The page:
So what links the Temple Mount in Jerusalem to the Knights Templar?
The Temple Mount is an artificial platform large constructed by the biblical King Herod in Jerusalem. It supported an enormous Jewish Temple and later – when the city came under Muslim rule – the Al Aqsa mosque. That mosque then became the HQ of the Knights Templar when crusaders took the city in 1099.
They renamed it the Temple or Palace of Solomon believing this had been the residence of the great Jewish king – who built the first Temple. That was destroyed by the Babylonians, restored with the permission of the Persian King Cyrus, vastly embellished by King Herod and then destroyed again by the Romans.
Under the emperor Hadrian – after the Second Jewish Revolt – all vestiges of the Herodian temple were removed and a whole layer of the stone platform was hacked away. As if Hadrian was trying to somehow cleanse it of any Jewish presence. It then was declared a temple to Jupiter though the Romans never seem to have got round to building it.
The Knights Templar were convinced that underneath the vast Temple Mount platform was the original Temple of Solomon, built two thousand years before the Templars and a thousand years before King Herod. So they took over the Al Aqsa mosque, basing themselves directly on the Temple Mount.
Today, you can see the huge stone platform built by Herod but no Temple on top of it. Why? Because under the Roman Empire the Jewish people of Jerusalem revolted twice. And after those revolts the emperors Vespasian, Titus and Hadrian utterly destroyed the temple and carried off its treasures. That grand theft is even celebrated on the ancient arch of Titus that you can still see in Rome.
The trauma of this destruction by the Romans was so great that a small sect called the Christians decided that was the time to put in writing the life of their saviour Jesus Christ. In the resulting gospels you have Jesus predicting the destruction of the Jewish Temple, which in fact had already happened.
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Temple Mount and the Knights Templar HQ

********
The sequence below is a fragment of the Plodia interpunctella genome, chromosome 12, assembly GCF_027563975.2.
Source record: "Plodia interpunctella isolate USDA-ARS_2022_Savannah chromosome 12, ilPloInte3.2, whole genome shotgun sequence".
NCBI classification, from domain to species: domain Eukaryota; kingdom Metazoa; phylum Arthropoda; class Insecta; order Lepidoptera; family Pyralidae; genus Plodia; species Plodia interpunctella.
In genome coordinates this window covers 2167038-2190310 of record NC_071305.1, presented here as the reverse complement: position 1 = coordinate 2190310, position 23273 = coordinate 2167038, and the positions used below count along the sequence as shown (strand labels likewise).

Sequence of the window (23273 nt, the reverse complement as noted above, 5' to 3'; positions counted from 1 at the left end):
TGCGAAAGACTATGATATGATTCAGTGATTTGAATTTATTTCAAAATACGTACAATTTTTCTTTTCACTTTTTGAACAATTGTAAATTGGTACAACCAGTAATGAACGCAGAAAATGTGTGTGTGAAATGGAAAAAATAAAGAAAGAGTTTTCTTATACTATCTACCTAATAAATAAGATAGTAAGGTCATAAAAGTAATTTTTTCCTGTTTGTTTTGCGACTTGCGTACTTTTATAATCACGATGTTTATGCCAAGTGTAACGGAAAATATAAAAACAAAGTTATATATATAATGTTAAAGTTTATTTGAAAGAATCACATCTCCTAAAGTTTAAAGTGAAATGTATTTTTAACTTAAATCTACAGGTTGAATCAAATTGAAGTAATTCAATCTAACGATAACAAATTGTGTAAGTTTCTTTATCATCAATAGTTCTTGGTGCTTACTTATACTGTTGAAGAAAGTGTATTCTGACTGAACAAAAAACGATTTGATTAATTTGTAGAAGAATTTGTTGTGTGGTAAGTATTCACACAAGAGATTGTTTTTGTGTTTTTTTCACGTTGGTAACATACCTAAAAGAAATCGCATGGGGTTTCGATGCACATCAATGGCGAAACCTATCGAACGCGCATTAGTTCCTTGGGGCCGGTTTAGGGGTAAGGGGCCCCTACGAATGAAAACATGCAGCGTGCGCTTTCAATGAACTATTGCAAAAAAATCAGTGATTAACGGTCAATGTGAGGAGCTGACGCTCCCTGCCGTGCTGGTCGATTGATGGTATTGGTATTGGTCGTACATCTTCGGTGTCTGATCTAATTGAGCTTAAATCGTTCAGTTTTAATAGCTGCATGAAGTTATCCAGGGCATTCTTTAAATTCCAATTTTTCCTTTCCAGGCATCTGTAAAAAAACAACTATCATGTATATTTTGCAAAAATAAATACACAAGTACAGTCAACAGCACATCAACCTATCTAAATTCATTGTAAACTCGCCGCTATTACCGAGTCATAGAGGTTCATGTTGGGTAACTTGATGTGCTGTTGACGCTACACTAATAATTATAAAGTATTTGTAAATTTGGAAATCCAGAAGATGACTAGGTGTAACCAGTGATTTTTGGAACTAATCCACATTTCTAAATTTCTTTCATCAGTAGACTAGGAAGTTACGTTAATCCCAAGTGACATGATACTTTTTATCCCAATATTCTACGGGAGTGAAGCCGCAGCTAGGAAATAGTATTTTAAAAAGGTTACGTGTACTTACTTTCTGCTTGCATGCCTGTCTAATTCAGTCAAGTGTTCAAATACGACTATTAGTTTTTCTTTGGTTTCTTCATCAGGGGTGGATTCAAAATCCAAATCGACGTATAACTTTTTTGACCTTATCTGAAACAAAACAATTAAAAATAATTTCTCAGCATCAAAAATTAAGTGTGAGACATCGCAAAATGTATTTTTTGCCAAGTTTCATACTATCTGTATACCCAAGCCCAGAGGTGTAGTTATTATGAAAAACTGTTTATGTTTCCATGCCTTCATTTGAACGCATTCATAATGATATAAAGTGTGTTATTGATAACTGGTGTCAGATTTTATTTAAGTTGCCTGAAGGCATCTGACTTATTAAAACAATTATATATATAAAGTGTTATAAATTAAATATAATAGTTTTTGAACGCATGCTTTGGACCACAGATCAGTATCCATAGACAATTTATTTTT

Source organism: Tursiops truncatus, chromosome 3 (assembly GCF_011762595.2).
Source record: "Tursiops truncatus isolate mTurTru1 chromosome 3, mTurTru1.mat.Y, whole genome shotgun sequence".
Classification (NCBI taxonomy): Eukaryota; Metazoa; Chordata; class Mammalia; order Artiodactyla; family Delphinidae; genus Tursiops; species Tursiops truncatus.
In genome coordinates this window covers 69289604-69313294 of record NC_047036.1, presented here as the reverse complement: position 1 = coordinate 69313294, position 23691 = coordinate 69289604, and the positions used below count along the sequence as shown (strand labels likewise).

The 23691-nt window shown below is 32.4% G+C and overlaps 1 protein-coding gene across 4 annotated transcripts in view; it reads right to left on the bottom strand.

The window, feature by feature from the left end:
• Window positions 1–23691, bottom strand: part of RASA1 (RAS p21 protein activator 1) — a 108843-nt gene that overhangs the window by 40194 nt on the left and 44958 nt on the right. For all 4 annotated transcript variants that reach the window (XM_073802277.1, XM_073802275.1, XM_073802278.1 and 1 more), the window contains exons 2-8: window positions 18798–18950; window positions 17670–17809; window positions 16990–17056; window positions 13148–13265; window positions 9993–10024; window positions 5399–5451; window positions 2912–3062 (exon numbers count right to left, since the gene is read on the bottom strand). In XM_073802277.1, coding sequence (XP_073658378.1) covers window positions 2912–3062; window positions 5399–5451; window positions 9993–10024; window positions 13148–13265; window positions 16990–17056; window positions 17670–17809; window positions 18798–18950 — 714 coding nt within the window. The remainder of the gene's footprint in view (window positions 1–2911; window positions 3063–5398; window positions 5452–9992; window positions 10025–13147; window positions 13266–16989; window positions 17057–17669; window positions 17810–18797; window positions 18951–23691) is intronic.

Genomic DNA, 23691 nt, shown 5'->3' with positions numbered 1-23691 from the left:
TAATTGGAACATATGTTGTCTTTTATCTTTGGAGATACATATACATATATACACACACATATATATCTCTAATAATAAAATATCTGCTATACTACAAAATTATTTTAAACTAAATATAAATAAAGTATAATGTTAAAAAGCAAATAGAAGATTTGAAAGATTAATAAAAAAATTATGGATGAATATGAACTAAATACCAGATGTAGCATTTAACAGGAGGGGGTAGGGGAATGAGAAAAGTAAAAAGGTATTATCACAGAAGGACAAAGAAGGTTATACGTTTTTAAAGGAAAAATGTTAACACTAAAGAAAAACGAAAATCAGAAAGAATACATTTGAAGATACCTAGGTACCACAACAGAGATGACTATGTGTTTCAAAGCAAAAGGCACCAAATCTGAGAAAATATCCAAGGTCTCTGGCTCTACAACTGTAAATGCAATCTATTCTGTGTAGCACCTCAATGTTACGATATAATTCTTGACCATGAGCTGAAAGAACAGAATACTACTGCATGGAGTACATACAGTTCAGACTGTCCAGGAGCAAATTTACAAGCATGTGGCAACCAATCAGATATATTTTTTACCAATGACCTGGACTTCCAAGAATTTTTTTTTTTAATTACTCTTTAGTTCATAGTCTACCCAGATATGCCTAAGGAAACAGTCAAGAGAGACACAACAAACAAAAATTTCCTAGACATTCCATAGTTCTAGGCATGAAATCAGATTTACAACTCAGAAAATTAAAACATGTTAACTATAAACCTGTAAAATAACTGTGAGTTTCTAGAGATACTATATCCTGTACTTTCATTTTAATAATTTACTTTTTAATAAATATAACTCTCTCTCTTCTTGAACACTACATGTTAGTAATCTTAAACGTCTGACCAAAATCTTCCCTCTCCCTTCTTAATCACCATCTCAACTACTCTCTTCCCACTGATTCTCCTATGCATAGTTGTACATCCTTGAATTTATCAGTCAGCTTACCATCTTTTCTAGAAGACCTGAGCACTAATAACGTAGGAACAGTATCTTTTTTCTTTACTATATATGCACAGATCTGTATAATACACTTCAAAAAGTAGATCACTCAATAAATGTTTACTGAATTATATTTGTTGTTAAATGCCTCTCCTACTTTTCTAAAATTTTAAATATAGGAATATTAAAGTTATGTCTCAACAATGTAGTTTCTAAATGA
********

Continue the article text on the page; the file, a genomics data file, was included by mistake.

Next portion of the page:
In 1099, Prince Tancred took Jerusalem in an orgy of blood with deaths of Muslims and Jews estimated between 3,000 and 70,000. The former figure is more realistic. But still shocking. The main arena for the massacre was the Temple Mount. By this time, it had gone through an interesting transformation.
When Jerusalem fell to Muslim armies in the seventh century after Christ, it was a thriving Byzantine (late Roman) metropolis. Not the sleepy backwater some say. In fact the population was relatively high. The new Muslim rulers appropriated the Temple Mount weaving the Qur’an’s account of the prophets into new buildings like the Dome of the Rock and the Al Aqsa mosque.
After 1099, the crusaders and Knights Templar took over the Temple Mount. The Al Aqsa was briefly the palace of the king of Jerusalem and the HQ for the Knights Templar. It was believed to sit on top of Solomon’s palace and stables. The Dome of the Rock became the Templum Domini and to the horror of Muslims, a huge gold cross was put on top of the dome. Apparently, wealthy Muslim traders repeatedly offered large sums to the crusaders and Knights Templar to take it down – to no avail.
The Knights Templar legacy on Temple Mount
Even though Jerusalem came back under Muslim control when Saladin kicked out the crusaders, a Templar legacy was left behind. They had significantly enlarged the Al Aqsa mosque. The women’s mosque and the gift shop are all part of large Templar extensions. If you look around the whole Temple Mount area, there are loads of “Frankish” additions – even within the Dome of the Rock.
Just as an aside – for some reason, the Templars didn’t remove the Arabic inscription inside the Dome of the Rock that denies the existence of the Trinity – and declares there is only one God and Muhammad is his prophet (the Shahada). Given that the Knights Templar definitely knew what this meant, I don’t know how or why it remained.
Knights Templar tunnels under the Temple Mount
Intriguingly, the Templars spent a great deal of time digging under the Temple Mount. Believing it was the site of the first Temple, they were clearly keen to see what sacred relics could be discovered. Even though finding the Ark of the Covenant could have proved to be a mixed blessing. It might have given the Templars unlimited military power – equally, it might have blown up in their faces. All depending how Yahweh felt about the knights I suppose!
The tunnels include work in the area known today as the Wailing Wall. It’s actually the western wall of the Herodian temple. This is where Jewish people come to pray and weep over the fate of their beloved temple at the hands of the Romans. The larger blocks of stone towards the bottom of the wall – and those stones are huge – date from King Herod. Further up are medium-sized blocks from the early Muslim period (the Umayyad period) and then above much smaller stones from the Ottoman empire that ruled Palestine up to 1917.
To the west is Wilson’s Arch which was named after a Victorian explorer. It’s actually one of the piers of a bridge that connected the Temple to the old city. It allowed Jewish worshippers to easily access the temple to pray but also conduct mandatory animal sacrifices. The animals in question were bought on the Temple Mount – hence the money changers mentioned in the New Testament. It was good business!
Going under the arch, I found an enclosed area which is now a de facto synagogue. A constant hum of prayer and plastic chairs for older visitors. Here I am below in 2012 paying a visit – without a beard!!!